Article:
Jon Stryker, an architect and heir to the Stryker Corporation fortune, has contributed $2.25 million to super PACs. Stryker has given $2 million to Priorities USA Action, the super PAC supporting Barack Obama, and $250,000 to House Majority PAC. Stryker is worth $1.1 billion and ranks 375th on the Fortune 400 richest Americans list. He is a noted GLBT activist having donated money to groups including the Gay & Lesbian Victory Fund. Stryker is also the founder of the Arcus Foundation, the largest grant maker for gay and lesbian activism in the nation. Stryker has spent big in the past to help elect Democrats and oust Republicans from office in his home state of Michigan. (Pictured: President Barack Obama, the candidate supported by Stryker's contribution.)

  • Julian Robertson (R)

    Julian Robertson, the hedge fund titan and founder of Tiger Management, contributed $2.25 million to Restore Our Future (supporting Romney) in the current election cycle. Robertson is ranked 166 on the <em>Forbes</em> list of richest Americans, with a net worth of $2.4 billion.

  • FreedomWorks (R)

    FreedomWorks, the conservative nonprofit organization, contributed $2,236,514 to its super PAC, FreedomWorks for America. The group is run by former Rep. Dick Armey and was instrumental in organizing the original Tea Party protests in 2009. The super PAC has been active in Republican Senate primaries backing Richard Mourdock's successful campaign to beat Sen. Dick Lugar in Indiana. The group also also thrown its weight behind Ted Cruz in Texas and Don Stenberg in Nebraska. Stenberg lost his primary to state Sen. Deb Fischer and Cruz faces a run-off election against Texas Lt. Gov. David Dewhurst. The group is also spending money to defeat Sen. Orrin Hatch in Utah. FreedomWorks has been spending money to help elect Tea Party Senate candidates like Cruz and Mourdock in the general election.

  • National Association Of Letter Carriers (D)

    The National Association of Letter Carriers' political action committee, the Committee on Letter Carriers Political Education Fund, gave $2,225,919 to super PACs during the 2012 election cycle. The union gave $1,213,919 to the AFL-CIO super PAC, Workers' Voice, $512,000 to House Majority PAC and $500,000 to Majority PAC.

  • Jon Huntsman Sr. (R)

    Jon Huntsman Sr., the billionaire Utah industrialist, contributed $2.22 million to a super PAC supporting the presidential candidacy of his son, Jon Huntsman Jr. Huntsman Sr. has given away much of his fortune in recent years and is estimated to be worth slightly north of $1 billion. Huntsman's contributions to Our Destiny, the super PAC backing his son in the Republican primary contest, came under scrutiny based on the laws banning coordination between super PACs and campaigns.

  • Irwin Jacobs (D)

    Irwin Jacobs, a founder of Qualcomm, has contributed $2.2 million to super PACs. Jacobs is worth $1.15 billion and ranks 372nd on the Forbes list of the 400 richest Americans. Jacobs has given $2 million to Priorities USA Action (supporting Barack Obama) $100,000 to Majority PAC and $100,000 to American Bridge 21st Century.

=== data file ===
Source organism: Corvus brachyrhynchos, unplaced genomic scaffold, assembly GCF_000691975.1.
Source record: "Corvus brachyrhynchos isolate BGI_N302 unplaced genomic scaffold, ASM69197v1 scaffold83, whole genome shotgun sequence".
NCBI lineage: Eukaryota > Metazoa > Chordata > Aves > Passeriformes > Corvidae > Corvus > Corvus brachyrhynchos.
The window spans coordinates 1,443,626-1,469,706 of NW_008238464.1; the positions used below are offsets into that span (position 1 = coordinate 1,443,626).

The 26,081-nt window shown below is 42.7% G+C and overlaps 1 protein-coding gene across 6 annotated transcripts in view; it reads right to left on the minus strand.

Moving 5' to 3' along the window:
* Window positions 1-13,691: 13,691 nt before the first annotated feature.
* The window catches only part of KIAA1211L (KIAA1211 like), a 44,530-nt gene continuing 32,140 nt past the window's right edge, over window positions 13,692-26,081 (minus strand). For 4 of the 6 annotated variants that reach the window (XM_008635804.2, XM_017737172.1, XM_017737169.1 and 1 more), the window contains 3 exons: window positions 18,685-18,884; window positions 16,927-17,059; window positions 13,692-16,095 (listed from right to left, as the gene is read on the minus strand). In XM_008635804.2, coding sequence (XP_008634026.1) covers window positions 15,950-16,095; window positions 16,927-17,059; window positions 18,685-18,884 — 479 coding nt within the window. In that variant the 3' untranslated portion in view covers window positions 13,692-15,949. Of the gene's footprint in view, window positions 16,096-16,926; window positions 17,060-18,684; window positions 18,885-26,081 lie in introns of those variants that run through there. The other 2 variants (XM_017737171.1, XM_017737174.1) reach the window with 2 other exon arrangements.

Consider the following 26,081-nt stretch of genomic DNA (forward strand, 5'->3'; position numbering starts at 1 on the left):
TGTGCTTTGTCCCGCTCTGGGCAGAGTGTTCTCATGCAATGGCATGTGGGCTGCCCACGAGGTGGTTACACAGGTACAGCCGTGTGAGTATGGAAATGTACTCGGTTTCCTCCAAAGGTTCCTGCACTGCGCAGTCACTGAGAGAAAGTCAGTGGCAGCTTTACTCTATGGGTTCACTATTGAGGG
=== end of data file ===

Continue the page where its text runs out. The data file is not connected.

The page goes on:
• National Association of Realtors (I)

    The National Association of Realtors, the primary trade association for realtors, has contributed $2,110,485 to its own super PAC in the 2012 election cycle. The group has long been a player in congressional elections and has already spent significant amounts to help Rep. Gary Miller (R-Calif.) hold his newly redistricted seat in the 2012 elections.

  • National Air Traffic Controllers Association (D)

    The National Air Traffic Controllers Association has given $2,106,597 to super PACs during the 2012 election cycle. The union represents 20,000 controllers, engineers and other professionals involved in air traffic control. The union gave $1.25 million to Priorities USA Action (supporting Barack Obama), $600,000 to Majority PAC, $156,597 to the AFL-CIO Workers' Voice and $100,000 to House Majority PAC.

  • Warren Stephens, Stephens Investment Holding & Stephens Inc. (R)

    Warren Stephens, the head of Stephens, Inc., has contributed $2.05 million to super PACs. Stephens is tied for the position of 130th richest American, according to Forbes. Stephens has given $1.5 million to American Crossroads, $500,000 to Restore Our Future (supporting Romney) and $50,000 to Congressional Leadership Fund. (Pictured: Stephens, right, with President George W. Bush.)

  • Laborers' International Union (D)

    The Laborers' International Union, which represents a half-million construction workers, has given $2.025 million to super PACs. The union gave $1.3 million to House Majority PAC, $650,000 to Majority PAC, $70,000 to Workers' Voice and $5,000 to The American Worker.

  • Richard Roberts (R)

    Richard Roberts, an adviser at Mutual Pharmacy, has given $2.1 million to super PACs in the 2012 election cycle. Roberts gave $1 million to Treasure Coast Jobs Coalition, $750,000 to Restore Our Future, the super PAC supporting Mitt Romney, $250,000 to American Crossroads and $10,000 to Patriot Prosperity PAC. (Pictured: Mitt Romney, the candidate supported by Roberts' contribution.)

  • The Morses, The Villages & Other Companies (R)

    H. Gary Morse, his wife, their children, the retirement community they operate, The Villages, and a number of subsidiary companies have combined to contribute $2,003,400 to super PACs in the 2012 election cycle. The Morses and their companies contributed $1,753,400 to Restore Our Future (supporting Mitt Romney), $200,000 to American Crossroads and $50,000 to Freedom PAC (supporting Connie Mack). H. Gary Morse is part of Romney's Florida finance team and has hosted fundraisers for the former Massachusetts governor. The family's super PAC giving has all gone to support Romney's bid. Through September, a series of subsidiary companies controlled by The Villages and H. Gary Morse contributed $1.25 million to Restore Our Future and American Crossroads.

  • Anne Cox Chambers (D)

    Anne Cox Chambers, the owner of the media company Cox Enterprises, has contributed $2 million to Priorities USA Action, the super PAC backing President Barack Obama. Chambers is also the daughter of failed 1920 Democratic presidential nominee James Cox. Chambers is the 26th richest American, according to the Forbes 400 list, with a net worth of $12 billion.